Monthly Market Commentary – March 2021

Monthly Market Commentary – March 2021

South African Equity has continued its good run of form, posting a decent 3.5% return over the month of March. Interestingly the local equity market was largely driven by the more domestically focused and smaller market cap constituents. Following in this theme SA Listed Property provided another good month of returns (1.2%), however, the threat of a “third wave” and delayed roll-out of a vaccination program looms large. Despite uncertainty both in South Africa and abroad, the rand held its own against a strengthening US dollar, ending the month at R14.78/$ (2.3% stronger). Government bonds were not so lucky however as the benchmark 10-year yield moved from 9% to 9.5%, in line with rising global yields. South African fixed income continues to provide exceptionally attractive yields to both local and global investors in a low inflation environment.

March was a positive month for most equity markets as investors factored in a continuation of global economic recovery which is expected to be turbocharged by the passing of Joe Biden’s $1.9 trillion stimulus package. This was particularly evident in sectors and economies which had suffered more from Coronavirus, for example, cheaper ‘value’ companies (a theme that began in November last year with the announcement of successful vaccine trials and has continued this quarter). The prospects of economic recovery and higher inflation also caused global bond yields to continue rising.


SA Drivers


Consumer Inflation and Policy Rates | Importance Medium

Amidst the ever-present currency risk and inflation feed-through the Reserve Bank voted to keep the REPO policy rate at 3.5%. The lower-than-expected inflation print provided further runway to maintain a low interest rate environment. With inflation below the target band (3-6%) concerns may turn to a lack in demand-side inflation.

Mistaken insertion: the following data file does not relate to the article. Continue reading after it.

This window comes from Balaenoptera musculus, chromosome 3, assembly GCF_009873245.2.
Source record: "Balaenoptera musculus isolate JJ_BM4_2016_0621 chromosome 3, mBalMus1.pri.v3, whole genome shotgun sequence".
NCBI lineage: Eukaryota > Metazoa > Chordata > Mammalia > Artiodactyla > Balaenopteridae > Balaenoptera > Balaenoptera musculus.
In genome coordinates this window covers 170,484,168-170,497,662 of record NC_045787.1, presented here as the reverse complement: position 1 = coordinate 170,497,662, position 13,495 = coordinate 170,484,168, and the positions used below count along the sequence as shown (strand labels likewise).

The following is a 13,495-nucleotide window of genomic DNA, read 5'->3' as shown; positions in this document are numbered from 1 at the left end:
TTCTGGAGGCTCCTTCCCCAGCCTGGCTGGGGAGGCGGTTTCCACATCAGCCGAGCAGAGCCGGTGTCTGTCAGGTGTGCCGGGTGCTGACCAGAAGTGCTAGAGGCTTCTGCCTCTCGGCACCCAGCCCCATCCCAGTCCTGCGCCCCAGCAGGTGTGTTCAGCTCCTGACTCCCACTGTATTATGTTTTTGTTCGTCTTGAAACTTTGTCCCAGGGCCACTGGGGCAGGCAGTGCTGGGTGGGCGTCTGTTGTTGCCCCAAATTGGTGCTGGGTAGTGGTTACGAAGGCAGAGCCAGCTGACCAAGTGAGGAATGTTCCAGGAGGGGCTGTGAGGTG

Vaccine rollout delays and Government Finances | Importance High

Further vaccine approvals and indications of delivery timelines do little to clarify the government’s plan to provide broad-based vaccinations. Discovery Health released their vaccination plan which aims to administer up to 50,000 vaccines per day. National Treasury recorded a surprise trade surplus in February (released in March) as export values rose. Tax collections further bolstered the national piggybank as they beat a revised target by R38bn.


Asset Class Total Returns – ZAR


Global Drivers


US Infrastructure Bill| Importance High

The US Congress passed a $1.9trn Aid Bill in order to further support the US economy on a road to recovery post-Covid. Hot on the heels of the Aid Bill is a proposed $2.25trn Infrastructure bill which is expected to meet greater resistance, yet potentially have significant effects on both short-term and long-term economic growth.

Chinese Tech | Importance High

As Chinese regulators continue to press ahead with regulation on the growing power of Asian tech, Emerging Markets stutter as global yields rise. The combination of these two factors poses a threat to Emerging Markets which have typically been seen to be the beneficiary of commodity and cyclical recoveries.

Fed remains dovish and supportive | Importance High

Despite rising inflation expectations, the Federal Reserve continues to hold a coordinated and supportive course. The Fed believes higher levels of inflation will remain within control, whilst economists have begun to factor in a “normalisation” of the policy rate towards the end of 2022.

Vaccine Rollouts | Importance High

The US and the UK lead the way as they rapidly roll-out the various Covid-19 vaccines. Emerging Markets in general, and Europe have done relatively poorly in this regard, leading to expectations of uneven recoveries across the global economy.


Asset Class Total Returns – USD

All information provided courtesy of Portfolio Metrix – adapted and published with permission. No copyright infringement intended.

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